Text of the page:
demand settles in for ferrous scrap market
by Brian R. Hook
demand for steel is keeping ferrous-metal recyclers busy across
North America, from small family-owned operations to large publicly-owned
Exports of ferrous scrap metal
increased 13 percent in 2005 according to numbers provided by
the Institute of Scrap Recycling Industries Inc., a trade group
representing more than 1,200 companies that process, broker and
consume scrap commodities.
The Washington D.C.-based industry
group reported that ferrous scrap metal exports totaled 10.7 million
metric tons in 2005 compared to 9.5 million metric tons the year
before. Ferrous scrap metals are magnetic metals derived from
iron or steel.
Bob Garino, director of commodities
for the trade group said demand has been strong and he expects
the upward trend in exports to continue. He said a lot of the
global demand has come from China due to strong industrial growth.
This growth consumes a lot of resources, including coal, iron-ore
and importantly for recyclers, ferrous scrap.
China is not a huge user of scrap. It mostly produces
new steel. Garino said the global demand for ferrous scrap, however,
boils down to the level of industrial production. “You’ve
got to figure that scrap is a commodity that is bought, not sold,”
he said. “It is a function of the level of global economic
activity and domestic activity.”
Garino said that in addition to China, there
is strong demand in India, Korea, Taiwan, and Eastern Europe.
“They are big buyers of shredded material,” Garino
World crude steel production, overall, increased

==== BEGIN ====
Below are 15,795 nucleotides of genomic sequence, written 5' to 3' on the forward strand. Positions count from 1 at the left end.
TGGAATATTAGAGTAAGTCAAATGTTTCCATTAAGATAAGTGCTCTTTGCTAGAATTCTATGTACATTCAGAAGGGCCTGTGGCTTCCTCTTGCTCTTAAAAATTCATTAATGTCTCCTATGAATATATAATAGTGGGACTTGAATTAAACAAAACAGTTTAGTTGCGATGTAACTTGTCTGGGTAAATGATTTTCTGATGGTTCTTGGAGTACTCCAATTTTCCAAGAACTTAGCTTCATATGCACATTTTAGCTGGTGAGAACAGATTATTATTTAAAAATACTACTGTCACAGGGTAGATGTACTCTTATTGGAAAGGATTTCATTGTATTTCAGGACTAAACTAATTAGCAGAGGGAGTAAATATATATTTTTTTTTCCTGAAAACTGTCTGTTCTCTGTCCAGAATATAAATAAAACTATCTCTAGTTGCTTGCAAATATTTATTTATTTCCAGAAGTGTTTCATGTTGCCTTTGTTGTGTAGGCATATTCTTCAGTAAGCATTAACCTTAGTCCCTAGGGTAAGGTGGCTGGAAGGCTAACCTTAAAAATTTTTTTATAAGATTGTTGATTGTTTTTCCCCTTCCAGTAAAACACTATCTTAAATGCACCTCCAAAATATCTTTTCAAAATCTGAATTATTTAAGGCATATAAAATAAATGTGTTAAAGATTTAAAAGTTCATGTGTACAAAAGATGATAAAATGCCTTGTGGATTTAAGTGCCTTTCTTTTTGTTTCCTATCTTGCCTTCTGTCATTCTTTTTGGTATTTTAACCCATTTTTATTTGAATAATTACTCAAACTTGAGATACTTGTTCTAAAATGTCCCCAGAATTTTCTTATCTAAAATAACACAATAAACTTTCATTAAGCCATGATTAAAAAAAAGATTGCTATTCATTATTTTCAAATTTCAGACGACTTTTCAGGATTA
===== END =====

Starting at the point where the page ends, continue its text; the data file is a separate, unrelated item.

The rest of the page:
by 5.9 percent in 2005 according to the International Iron and
Steel Institute. The Brussels-based trade group represents more
than 190 steel producers that produce more than 60 percent of
the world’s steel.
Steel production totaled 1.1 billion metric tons
in 2005. The IISI said China accounted for most of the increase,
where production rose by 69 million metric tons. Total production
in China was 349.4 million metric tons, 30.9 percent of the world’s
The IISI reported that in 2005 production of
steel in China outstripped demand. The group said the government
has now closed inefficient capacities and is concentrating a greater
share of its output of crude steel under the control of several
In North America, the IISI reported that an already
consolidated steel industry reduced overall steel production in
line with demand during 2005. The group said that high inventories
built up during 2004 were liquidated. Total output throughout
the continent fell by 7 million metric tons or 5.3 percent to
127 million metric tons.
These developments are just some of what Garino
described as “tugs and pulls” of the export market.
They have an impact on the demand for scrap ferrous metal and
ultimately impact prices. Garino said that a composite-price benchmark
that he tracks averaged $192 a ton in 2005 compared to $212 a
ton in 2004. But prices in 2005 climbed as high as $237 a ton
and dropped as low as $120 ton. “It can be very volatile,”
Strong demand for ferrous scrap, however, should
not have an impact on supply, Garino said. “When prices
go up, more scrap comes out of the woodwork. We are not worried
about running out of scrap anytime soon,” he said. Garino
often describes the United States as the Saudi Arabia of scrap,
supplying the world with scrap metal instead of oil.
The ISRI estimates that the overall scrap-processing
capacity in the United States exceeds 140 million annual tons